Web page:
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The Absolutely Literate blog is for people interested in writing, editing, design, history and family history.

Thursday, February 26, 2015

How is Your Story Built? Editing for Structure

I started a series of posts a while ago about the different types of editing. Today I am going to write about editing for structure.

How is your document organized? Keep your fingers off your keyboard and read it as a reader. A large part of my work is editing non-fiction articles, but the same questions can be applied to memoirs, family history, fiction, and even business writing.
  1. Does the introduction prepare the reader for what follows?
  2. Does the introduction captivate?
  3. Are there confusing transitions?
  4. Does the timeline flow logically or does the piece move back and forth in time?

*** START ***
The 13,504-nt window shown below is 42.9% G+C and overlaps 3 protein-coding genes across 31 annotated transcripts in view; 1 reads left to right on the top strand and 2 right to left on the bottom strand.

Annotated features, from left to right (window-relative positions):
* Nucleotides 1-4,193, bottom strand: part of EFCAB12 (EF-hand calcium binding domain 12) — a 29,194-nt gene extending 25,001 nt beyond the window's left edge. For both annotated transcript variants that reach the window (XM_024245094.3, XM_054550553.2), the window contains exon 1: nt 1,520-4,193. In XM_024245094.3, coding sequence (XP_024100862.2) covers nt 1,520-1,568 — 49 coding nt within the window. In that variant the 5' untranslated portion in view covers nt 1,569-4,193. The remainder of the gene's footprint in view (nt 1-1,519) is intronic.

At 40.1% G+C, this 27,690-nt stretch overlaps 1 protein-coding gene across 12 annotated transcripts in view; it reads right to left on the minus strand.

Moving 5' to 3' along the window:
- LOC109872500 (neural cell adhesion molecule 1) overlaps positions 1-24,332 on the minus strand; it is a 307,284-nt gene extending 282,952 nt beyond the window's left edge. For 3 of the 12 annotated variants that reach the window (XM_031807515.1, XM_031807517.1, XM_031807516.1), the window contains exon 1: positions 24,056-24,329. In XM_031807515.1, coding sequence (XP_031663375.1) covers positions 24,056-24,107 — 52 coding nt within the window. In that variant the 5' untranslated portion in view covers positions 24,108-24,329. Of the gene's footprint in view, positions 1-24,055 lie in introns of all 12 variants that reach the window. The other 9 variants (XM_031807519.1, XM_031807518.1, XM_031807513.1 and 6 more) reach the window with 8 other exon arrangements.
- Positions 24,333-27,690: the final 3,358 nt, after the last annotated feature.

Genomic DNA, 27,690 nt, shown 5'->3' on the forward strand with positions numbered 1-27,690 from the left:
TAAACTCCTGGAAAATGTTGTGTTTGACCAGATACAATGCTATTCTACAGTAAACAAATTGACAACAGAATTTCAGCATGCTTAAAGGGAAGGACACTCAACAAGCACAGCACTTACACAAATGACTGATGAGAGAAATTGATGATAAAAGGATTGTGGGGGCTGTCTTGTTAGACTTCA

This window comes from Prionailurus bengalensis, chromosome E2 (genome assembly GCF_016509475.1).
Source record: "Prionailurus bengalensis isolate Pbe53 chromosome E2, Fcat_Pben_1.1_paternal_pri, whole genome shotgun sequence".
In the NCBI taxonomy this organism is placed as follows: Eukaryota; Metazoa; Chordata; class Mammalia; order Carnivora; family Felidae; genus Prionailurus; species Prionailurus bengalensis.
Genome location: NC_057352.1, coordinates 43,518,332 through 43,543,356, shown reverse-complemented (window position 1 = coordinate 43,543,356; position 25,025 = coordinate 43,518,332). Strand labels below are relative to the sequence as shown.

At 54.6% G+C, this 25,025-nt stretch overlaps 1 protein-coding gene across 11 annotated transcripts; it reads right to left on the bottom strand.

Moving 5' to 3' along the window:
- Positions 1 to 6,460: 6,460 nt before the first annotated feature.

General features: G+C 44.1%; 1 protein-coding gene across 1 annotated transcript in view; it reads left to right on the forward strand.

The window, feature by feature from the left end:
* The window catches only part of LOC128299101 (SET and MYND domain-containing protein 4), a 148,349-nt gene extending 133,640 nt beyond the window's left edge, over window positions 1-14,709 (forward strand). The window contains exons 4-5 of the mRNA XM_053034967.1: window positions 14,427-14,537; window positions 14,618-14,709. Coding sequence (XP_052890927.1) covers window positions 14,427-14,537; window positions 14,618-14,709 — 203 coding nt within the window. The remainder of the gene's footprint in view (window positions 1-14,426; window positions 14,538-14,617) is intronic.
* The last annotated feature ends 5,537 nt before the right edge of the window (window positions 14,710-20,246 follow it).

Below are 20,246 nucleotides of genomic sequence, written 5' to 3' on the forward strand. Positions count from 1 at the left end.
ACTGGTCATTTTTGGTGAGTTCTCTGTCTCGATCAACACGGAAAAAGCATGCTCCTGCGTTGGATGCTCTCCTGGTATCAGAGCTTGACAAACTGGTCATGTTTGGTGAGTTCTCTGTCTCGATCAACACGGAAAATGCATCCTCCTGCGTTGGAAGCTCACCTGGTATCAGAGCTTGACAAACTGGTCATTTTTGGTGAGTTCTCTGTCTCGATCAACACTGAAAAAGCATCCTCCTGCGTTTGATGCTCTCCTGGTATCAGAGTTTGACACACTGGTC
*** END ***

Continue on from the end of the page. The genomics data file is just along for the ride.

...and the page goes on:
5. Is there extraneous information that distracts the reader from the main point? Do all of the parts relate to the whole?
  6. Does the piece have a solid through-line that takes the reader from introduction to conclusion? 
Once you have answered these questions, you can start to revise.

Our goal is to create the best experience we can for the reader. We do not want to lose them along the way.

Advanced Study in Writing for Business and the Professions by Anne Hungerford (course material)
"Writing from the Top Down: Pros and Cons of the Inverted Pyramid", Poytner. by Chip Scanlan

Related Posts:
Revising, revising, revising
Truth and Accuracy
Editing for Audience and Purpose

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